Do we consider the intervention in Libya as a legal action? The intervention in Libya prevented a looming bloodbath in Benghazi and encouraged the ouster of Libya’s abusive ruler Muammer al Ghaddafi, who had focused on killing peaceful civilian protesters. The timing was additionally opportune, as the UN resolution gained the support of the Arab League, Organization of the Islamic Conference, and Gulf Cooperation Council. All these organizations supported the UN’s no-fly zone over Libya. States which voted in favor of the resolution agreed that the strong action was vital to protect civilians from further harm ” because the Gaddafi administration was going to unleash more savagery on the regular citizens in the restriction fortresses in the Eastern part of Libya (United Nations) Intervention by states in the region of a sovereign state is generally restricted in international law by the doctrine of non-intervention, but humanitarian intervention has been defined as the utilization of force in purpose of protecting the people of another state from treatment which is so arbitrary and persistently abusive as to surpass limits of power inside which a sovereign is alleged to act with reason and equity.
To be more specific, the starting point of the lawful investigation is the basic prohibition in international law on the utilization of armed power against the territorial reliability or political freedom of any state. The two essential special cases to the dis-allowance are self-preservation, which is clearly not applicable here, and operations approved by the United Nations Security Council in response of a danger to global peace and security. There is no doubt, subsequently, that if the U.N. Security Council passed a resolution approving the imposition of a no-fly-zone to keep up peace and security in and around Libya, as it did in Iraq in the 1990s, the U.S. and its NATO allies could do as such with the full imprimatur of international law. The humanitarian intervention In Libya considered legal due to the targeting of civilians by Qaddafi’s regime and according the security council qaddafi was pressured by the US and international community to take actions to take actions to protect people.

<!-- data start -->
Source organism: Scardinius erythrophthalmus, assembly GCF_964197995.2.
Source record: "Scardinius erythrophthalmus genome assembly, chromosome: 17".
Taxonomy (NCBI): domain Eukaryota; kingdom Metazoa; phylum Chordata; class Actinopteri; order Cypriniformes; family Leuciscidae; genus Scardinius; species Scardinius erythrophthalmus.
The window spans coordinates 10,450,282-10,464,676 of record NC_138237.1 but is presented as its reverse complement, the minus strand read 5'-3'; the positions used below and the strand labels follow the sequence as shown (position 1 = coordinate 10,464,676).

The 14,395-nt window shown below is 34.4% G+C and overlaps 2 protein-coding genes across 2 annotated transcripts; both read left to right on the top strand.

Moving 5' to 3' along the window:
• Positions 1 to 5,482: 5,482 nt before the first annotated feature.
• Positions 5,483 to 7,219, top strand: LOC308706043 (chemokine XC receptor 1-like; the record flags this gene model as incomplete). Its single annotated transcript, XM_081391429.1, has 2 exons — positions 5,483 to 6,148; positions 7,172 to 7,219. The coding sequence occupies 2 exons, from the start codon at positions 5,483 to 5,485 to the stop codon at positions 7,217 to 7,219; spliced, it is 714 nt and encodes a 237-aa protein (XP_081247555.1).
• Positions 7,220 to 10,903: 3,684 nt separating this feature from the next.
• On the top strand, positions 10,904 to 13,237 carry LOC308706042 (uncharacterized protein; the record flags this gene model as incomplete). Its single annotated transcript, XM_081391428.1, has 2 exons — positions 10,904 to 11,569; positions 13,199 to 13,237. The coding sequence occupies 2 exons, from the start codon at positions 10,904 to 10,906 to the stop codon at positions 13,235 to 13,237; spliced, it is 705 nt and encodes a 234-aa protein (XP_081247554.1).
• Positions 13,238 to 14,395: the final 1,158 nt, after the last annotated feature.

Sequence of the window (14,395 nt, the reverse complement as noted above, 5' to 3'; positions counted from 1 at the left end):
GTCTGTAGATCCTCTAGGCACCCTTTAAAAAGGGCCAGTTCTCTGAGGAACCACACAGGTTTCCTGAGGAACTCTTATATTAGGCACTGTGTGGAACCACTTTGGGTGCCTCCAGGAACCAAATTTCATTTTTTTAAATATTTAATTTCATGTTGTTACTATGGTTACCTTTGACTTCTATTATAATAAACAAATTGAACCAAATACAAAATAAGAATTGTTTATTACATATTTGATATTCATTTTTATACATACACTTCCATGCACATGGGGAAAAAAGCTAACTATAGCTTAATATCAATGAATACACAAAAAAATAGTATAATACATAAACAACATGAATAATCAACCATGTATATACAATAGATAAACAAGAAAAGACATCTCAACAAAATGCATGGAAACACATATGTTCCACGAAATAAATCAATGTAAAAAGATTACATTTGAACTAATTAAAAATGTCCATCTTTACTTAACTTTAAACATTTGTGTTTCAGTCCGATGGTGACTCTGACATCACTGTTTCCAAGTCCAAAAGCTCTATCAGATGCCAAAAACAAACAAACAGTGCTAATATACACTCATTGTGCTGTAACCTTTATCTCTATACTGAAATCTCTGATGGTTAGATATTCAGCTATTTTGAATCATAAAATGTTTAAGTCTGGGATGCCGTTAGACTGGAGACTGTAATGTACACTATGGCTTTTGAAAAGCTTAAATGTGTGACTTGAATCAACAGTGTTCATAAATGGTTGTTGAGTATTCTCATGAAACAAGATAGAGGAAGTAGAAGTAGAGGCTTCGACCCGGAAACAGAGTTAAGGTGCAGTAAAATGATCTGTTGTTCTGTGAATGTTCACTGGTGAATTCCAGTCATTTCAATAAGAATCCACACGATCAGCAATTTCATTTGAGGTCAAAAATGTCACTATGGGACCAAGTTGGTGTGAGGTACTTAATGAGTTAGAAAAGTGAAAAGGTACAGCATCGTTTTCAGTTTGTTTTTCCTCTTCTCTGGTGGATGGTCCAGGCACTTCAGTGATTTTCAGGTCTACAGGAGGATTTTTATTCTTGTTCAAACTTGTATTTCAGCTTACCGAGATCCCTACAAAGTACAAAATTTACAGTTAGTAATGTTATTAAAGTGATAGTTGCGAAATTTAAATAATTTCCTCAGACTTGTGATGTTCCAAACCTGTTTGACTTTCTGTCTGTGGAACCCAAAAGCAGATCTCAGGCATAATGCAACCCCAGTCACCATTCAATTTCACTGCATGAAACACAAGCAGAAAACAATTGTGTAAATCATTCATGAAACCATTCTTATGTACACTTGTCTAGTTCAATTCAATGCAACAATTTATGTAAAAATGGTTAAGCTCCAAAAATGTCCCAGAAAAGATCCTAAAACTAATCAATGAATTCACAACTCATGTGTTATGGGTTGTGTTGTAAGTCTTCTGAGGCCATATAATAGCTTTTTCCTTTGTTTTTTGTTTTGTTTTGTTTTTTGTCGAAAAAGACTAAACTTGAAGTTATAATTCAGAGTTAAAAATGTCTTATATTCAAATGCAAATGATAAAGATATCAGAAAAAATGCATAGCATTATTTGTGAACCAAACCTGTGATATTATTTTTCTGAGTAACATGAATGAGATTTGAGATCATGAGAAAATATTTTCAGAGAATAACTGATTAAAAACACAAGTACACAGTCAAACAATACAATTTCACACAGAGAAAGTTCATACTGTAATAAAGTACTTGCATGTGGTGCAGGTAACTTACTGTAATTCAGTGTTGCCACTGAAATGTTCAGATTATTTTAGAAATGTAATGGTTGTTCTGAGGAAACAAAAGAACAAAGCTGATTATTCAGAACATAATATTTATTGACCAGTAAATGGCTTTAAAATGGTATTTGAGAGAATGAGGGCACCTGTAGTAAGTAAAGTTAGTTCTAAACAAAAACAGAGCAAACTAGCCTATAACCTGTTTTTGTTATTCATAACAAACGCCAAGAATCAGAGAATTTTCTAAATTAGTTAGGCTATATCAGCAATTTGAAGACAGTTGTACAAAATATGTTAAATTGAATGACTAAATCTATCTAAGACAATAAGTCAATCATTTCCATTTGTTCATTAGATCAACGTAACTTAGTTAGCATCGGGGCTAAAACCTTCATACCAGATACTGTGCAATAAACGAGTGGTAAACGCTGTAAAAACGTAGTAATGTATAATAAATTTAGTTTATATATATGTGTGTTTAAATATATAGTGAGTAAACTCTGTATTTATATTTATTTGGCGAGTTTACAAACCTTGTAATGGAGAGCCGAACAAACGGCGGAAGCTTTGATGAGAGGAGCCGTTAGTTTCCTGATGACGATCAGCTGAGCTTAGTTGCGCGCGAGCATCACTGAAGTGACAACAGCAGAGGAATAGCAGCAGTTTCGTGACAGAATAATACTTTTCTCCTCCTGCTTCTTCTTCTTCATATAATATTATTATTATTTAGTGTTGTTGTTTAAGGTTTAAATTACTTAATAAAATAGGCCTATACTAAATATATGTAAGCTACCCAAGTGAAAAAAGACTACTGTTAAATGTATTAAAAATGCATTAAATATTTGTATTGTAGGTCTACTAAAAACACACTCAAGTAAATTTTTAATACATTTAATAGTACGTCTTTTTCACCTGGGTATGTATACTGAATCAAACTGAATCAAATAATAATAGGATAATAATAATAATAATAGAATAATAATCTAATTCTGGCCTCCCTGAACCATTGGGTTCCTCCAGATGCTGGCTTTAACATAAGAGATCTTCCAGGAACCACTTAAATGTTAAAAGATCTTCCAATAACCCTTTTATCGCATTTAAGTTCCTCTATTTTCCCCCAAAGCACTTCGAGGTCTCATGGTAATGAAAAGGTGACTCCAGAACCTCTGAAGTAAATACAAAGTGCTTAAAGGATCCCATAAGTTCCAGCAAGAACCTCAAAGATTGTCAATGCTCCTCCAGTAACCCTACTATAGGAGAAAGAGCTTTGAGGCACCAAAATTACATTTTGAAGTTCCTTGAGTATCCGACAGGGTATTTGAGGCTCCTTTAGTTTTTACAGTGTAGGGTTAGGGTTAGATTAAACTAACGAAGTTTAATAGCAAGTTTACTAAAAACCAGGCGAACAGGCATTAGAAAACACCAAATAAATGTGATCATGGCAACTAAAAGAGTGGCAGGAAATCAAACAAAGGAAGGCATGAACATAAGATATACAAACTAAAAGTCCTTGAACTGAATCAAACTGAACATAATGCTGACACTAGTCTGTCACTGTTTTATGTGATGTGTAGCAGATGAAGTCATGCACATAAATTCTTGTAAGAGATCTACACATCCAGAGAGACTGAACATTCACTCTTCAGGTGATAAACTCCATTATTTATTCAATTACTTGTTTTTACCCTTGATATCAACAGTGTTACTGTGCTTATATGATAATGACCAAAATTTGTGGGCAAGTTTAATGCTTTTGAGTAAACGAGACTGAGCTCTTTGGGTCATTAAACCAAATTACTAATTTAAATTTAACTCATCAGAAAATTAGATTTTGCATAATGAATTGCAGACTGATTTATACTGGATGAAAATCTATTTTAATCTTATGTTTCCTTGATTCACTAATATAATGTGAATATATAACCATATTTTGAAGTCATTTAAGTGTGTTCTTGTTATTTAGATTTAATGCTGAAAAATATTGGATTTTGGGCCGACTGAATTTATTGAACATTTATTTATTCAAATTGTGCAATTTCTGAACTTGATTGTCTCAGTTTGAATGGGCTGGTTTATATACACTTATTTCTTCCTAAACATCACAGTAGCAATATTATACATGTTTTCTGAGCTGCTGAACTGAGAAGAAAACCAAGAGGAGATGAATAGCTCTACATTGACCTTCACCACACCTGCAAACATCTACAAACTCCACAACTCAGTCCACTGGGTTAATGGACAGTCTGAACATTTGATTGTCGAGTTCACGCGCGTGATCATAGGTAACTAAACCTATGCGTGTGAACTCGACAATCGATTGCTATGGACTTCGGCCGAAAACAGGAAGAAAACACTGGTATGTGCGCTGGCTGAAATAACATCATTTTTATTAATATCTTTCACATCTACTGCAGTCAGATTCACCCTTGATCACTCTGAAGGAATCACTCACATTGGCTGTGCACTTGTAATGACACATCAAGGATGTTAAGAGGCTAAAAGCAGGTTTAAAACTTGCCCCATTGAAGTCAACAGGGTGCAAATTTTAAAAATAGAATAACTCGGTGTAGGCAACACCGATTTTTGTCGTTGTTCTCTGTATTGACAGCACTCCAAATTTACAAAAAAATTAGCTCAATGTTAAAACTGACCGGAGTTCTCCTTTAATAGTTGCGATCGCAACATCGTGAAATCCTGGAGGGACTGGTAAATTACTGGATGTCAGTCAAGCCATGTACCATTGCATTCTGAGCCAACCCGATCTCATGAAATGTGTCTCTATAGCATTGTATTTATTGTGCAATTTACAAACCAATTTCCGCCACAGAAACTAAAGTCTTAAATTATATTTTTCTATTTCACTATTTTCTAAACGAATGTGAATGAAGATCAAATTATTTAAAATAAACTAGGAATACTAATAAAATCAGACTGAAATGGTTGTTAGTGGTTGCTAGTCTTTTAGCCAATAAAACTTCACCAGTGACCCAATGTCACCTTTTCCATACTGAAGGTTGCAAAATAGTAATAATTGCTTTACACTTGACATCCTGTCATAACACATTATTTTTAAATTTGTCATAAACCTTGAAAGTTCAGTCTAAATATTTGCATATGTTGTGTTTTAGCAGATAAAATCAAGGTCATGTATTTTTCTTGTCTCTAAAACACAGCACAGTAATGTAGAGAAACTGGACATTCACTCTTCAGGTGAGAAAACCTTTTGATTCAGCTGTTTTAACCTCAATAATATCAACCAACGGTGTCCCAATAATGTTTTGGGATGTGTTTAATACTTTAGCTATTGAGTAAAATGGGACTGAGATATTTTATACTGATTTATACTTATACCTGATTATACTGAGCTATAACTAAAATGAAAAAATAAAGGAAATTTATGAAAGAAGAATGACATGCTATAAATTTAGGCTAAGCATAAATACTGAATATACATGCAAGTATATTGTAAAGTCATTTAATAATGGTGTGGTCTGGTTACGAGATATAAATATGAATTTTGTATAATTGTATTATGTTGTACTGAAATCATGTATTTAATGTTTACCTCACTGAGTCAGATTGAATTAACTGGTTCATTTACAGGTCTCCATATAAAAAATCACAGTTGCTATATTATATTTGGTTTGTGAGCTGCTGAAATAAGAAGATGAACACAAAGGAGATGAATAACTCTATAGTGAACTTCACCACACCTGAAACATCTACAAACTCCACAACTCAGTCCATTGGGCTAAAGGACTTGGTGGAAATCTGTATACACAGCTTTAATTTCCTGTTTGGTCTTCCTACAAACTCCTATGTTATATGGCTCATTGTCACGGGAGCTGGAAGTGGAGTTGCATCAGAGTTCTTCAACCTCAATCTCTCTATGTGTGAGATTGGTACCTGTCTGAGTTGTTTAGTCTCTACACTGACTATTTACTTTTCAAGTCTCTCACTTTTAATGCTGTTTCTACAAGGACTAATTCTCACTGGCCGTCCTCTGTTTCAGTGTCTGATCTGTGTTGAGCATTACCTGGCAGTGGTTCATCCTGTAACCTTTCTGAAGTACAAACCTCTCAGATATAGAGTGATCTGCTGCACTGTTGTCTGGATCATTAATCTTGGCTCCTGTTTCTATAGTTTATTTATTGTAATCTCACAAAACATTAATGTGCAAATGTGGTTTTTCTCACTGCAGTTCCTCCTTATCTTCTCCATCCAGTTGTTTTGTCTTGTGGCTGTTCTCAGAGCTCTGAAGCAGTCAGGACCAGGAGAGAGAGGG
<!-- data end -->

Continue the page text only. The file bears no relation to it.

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2 Responses to Humanitrian Intervention in Libya 2011

  1. marwannaim says:

    I personally believe that the Libyan case is one of the worst examples of abusing the doctrine of humanitarian intervention.It was not a case of even potential genocide or the propagated massive violations of human rights that formed the pretext for intervention. Although, Gaddafi’s famous speech urged his supporters to show no mercy, but he meant the rebel fighters not the civilians and he, also, promised amnesty to those who throw their weapons away. And human rights investigators from Amnesty International and HR Watch disproved the evidence of the deliberate targeting of civilians or aircraft being used against protesters. Therefore, the intervention was not lawful and it only brought a worse situation for civilians, because its purpose was to change the regime not to fulfill their “responsibility to protecting” the Libyans.


  2. yasminehafez says:

    I agree with Marwan,

    I believe that the human intervention was misused and this could be shown in its consequences 3 years later. Today, Libya is a failed state ruled by malicious groups and who faces the danger of ISSIS in the region. The intervention had caused more death and destruction in the infrastructure of the country more than it had helped it to develop.
    The human intervention concept could be judged by what it had caused rather by what it had stopped …